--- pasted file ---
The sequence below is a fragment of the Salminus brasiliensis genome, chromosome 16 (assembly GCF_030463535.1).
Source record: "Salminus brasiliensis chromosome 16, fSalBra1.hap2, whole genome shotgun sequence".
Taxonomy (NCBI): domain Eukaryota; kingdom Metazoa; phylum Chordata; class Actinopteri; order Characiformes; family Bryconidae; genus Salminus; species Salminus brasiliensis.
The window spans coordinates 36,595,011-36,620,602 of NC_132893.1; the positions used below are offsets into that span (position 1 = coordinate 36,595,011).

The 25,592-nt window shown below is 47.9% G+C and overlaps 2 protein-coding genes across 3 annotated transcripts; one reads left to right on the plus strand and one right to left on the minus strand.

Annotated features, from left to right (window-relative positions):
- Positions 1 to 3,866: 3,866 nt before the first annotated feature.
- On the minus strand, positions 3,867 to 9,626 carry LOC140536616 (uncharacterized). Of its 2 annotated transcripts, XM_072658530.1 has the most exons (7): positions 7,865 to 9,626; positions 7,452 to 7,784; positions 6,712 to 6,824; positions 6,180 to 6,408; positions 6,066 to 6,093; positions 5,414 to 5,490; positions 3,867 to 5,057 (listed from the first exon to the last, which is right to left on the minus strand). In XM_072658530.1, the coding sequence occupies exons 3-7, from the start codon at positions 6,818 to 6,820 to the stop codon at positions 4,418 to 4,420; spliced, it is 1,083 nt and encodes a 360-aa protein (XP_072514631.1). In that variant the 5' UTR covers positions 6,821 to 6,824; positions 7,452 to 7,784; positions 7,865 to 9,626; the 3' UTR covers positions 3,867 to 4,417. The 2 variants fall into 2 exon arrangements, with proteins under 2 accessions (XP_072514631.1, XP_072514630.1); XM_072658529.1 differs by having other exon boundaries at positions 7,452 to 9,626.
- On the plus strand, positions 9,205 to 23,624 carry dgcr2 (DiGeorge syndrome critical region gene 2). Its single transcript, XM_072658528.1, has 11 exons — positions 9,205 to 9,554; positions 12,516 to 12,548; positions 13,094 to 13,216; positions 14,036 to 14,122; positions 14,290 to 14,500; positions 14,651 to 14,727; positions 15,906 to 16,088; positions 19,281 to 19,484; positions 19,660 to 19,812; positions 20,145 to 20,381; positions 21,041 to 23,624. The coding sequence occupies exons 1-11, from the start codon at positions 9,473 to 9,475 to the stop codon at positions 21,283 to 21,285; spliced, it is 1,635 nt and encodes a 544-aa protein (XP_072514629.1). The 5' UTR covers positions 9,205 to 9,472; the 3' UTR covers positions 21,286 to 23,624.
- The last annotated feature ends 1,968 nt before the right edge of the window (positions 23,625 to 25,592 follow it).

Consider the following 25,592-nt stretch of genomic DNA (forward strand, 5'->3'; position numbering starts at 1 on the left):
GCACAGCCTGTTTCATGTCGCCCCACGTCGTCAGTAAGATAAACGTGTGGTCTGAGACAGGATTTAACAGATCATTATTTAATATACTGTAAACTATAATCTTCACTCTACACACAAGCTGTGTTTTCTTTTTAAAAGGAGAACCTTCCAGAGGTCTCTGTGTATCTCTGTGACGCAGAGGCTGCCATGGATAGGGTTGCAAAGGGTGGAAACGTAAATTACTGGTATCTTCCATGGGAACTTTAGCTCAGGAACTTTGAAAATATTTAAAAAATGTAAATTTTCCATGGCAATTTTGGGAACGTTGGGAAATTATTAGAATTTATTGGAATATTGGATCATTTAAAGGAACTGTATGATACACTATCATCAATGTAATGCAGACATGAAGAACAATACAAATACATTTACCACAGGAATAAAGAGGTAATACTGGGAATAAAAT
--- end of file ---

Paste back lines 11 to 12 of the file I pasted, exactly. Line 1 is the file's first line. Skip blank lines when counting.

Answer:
Consider the following 25,592-nt stretch of genomic DNA (forward strand, 5'->3'; position numbering starts at 1 on the left):
GCACAGCCTGTTTCATGTCGCCCCACGTCGTCAGTAAGATAAACGTGTGGTCTGAGACAGGATTTAACAGATCATTATTTAATATACTGTAAACTATAATCTTCACTCTACACACAAGCTGTGTTTTCTTTTTAAAAGGAGAACCTTCCAGAGGTCTCTGTGTATCTCTGTGACGCAGAGGCTGCCATGGATAGGGTTGCAAAGGGTGGAAACGTAAATTACTGGTATCTTCCATGGGAACTTTAGCTCAGGAACTTTGAAAATATTTAAAAAATGTAAATTTTCCATGGCAATTTTGGGAACGTTGGGAAATTATTAGAATTTATTGGAATATTGGATCATTTAAAGGAACTGTATGATACACTATCATCAATGTAATGCAGACATGAAGAACAATACAAATACATTTACCACAGGAATAAAGAGGTAATACTGGGAATAAAAT